For her service and accolades, Sanders was named the 2019 PSUAC John S. Egli award winner. To be considered for the award, a student-athlete must have had a distinguished athletic career, own a minimum grade point average of 3.0, be active in additional campus activities and exemplify high morals, leadership and outstanding character. She was chosen out of 1,500 PSUAC student-athletes.
A psychology major who is also minoring in rehab and human services, Ebony has earned Dean’s List recognition every semester since being a student at Lehigh Valley. She was named PSUAC All-Academic three times and USCAA National All-Academic twice. She was also named Penn State Lehigh Valley Student-Athlete of the Year twice.
On the basketball court, Sanders has been one of the most dominating players in the last four years in the USCAA and in the PSUAC. A three-time USCAA All-American, Sanders has reached over 1,000 points and 1,000 rebounds, becoming the first player in Lehigh Valley campus history and only the fourth in PSUAC history. She has led her team to winning records every season, including the 2019 PSUAC Championship and has helped her team earn two trips to the USCAA National Tournament, including the 2018 National Championship game. Sanders was named PSUAC Defensive Player of the Year and PSUAC All-Conference three times and her basketball jersey currently hangs in Women's Basketball Hall of Fame in Knoxville, Tennessee, as part of their "Ring of Honor" display.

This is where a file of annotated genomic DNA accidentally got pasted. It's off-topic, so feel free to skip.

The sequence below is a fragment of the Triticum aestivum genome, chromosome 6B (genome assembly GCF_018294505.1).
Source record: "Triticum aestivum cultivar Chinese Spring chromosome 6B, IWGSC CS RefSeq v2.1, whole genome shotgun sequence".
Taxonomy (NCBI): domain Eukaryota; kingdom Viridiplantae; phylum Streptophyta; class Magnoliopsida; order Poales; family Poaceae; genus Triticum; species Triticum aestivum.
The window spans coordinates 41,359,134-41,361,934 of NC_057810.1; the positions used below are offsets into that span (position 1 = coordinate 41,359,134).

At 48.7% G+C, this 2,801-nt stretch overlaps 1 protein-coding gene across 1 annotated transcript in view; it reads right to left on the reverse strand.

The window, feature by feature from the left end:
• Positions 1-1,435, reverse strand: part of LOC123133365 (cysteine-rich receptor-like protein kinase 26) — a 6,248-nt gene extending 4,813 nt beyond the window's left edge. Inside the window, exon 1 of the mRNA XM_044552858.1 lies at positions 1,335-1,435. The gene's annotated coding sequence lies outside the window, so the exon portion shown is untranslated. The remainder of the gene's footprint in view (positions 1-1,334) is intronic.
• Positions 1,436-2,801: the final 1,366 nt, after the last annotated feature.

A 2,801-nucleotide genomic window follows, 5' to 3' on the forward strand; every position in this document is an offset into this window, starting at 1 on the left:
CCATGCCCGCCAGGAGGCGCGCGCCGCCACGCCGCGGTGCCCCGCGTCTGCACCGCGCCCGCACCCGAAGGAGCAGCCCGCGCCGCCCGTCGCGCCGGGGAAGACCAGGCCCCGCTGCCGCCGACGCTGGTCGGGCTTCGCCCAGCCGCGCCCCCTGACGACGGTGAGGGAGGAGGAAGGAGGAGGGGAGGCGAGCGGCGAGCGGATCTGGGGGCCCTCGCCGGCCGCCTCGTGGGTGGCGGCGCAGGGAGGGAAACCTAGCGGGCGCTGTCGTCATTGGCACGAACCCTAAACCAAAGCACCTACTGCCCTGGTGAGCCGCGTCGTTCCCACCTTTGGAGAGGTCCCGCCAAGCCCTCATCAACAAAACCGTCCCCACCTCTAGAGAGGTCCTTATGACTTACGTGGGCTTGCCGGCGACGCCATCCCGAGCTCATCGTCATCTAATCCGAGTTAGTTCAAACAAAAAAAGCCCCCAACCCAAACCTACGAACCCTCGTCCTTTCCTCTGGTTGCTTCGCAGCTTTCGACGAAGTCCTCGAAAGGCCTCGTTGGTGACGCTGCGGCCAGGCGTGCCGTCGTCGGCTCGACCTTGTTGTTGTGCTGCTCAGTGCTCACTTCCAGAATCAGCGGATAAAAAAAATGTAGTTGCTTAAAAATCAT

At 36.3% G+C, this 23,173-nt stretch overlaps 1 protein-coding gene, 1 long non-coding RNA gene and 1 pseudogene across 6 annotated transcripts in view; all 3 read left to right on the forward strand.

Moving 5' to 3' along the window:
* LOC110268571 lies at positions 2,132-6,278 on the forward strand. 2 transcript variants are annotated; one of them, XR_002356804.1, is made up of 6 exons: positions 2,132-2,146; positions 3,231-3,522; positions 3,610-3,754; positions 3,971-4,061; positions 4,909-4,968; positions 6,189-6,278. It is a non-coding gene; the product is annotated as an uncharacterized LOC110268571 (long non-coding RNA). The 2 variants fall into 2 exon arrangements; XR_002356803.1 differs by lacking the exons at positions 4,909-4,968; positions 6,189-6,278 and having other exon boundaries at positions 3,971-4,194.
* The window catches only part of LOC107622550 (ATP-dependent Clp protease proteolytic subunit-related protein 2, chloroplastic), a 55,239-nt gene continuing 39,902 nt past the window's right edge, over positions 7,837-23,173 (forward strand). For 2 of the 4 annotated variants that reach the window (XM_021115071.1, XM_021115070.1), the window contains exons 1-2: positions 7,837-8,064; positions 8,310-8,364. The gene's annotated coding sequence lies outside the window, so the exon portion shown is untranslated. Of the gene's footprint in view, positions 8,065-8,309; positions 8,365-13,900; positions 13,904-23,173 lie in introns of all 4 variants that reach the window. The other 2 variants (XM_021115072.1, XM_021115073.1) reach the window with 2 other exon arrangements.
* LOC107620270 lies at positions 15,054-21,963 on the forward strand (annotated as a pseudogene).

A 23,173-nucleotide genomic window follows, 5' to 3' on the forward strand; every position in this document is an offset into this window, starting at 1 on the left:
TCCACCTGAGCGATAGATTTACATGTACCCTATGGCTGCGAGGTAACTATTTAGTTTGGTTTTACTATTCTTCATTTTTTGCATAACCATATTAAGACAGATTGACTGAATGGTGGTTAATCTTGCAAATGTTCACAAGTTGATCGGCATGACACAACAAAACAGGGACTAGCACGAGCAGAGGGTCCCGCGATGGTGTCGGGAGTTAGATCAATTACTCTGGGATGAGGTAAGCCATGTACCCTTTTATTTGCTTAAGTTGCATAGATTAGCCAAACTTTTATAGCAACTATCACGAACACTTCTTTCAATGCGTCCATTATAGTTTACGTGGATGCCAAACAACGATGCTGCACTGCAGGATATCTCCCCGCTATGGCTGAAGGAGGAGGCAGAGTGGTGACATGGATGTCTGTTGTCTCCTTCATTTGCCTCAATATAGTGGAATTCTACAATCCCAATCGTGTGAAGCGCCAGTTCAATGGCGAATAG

On the volleyball court, she led Lehigh Valley to four straight playoff appearances, including the semifinal game played at Rec Hall at University Park. She is a four-time PSUAC First Team All-Conference selection, a Co-Newcomer of the Year and also PSUAC East Player of the Year.
“It is unbelievable how fast these past four years have gone. I have made so many memories and so many life long friends from this chapter of my life it really is such a bittersweet feeling," said Sanders. "I will be forever grateful to be able to say I have been a part of such a competitive and supportive program. I want to thank all of my current and past coaches and teammates for pushing me to always leave it all on the court and thank you Penn State Lehigh Valley for being my home away from home.”
“Ebony is an incredible example of what excellence should look like as a student-athlete. Her 100% commitment to student and her 100% commitment to being an achieving athlete is very evident and we are all so proud.” Khalil said. "Sanders accomplished all of this being 3,000 miles away from home being from California. She took a risk, a chance to venture into the unknown and four years later she has come out to be one of the best people to ever represent Penn State Lehigh Valley, the PSUAC and the USCAA.”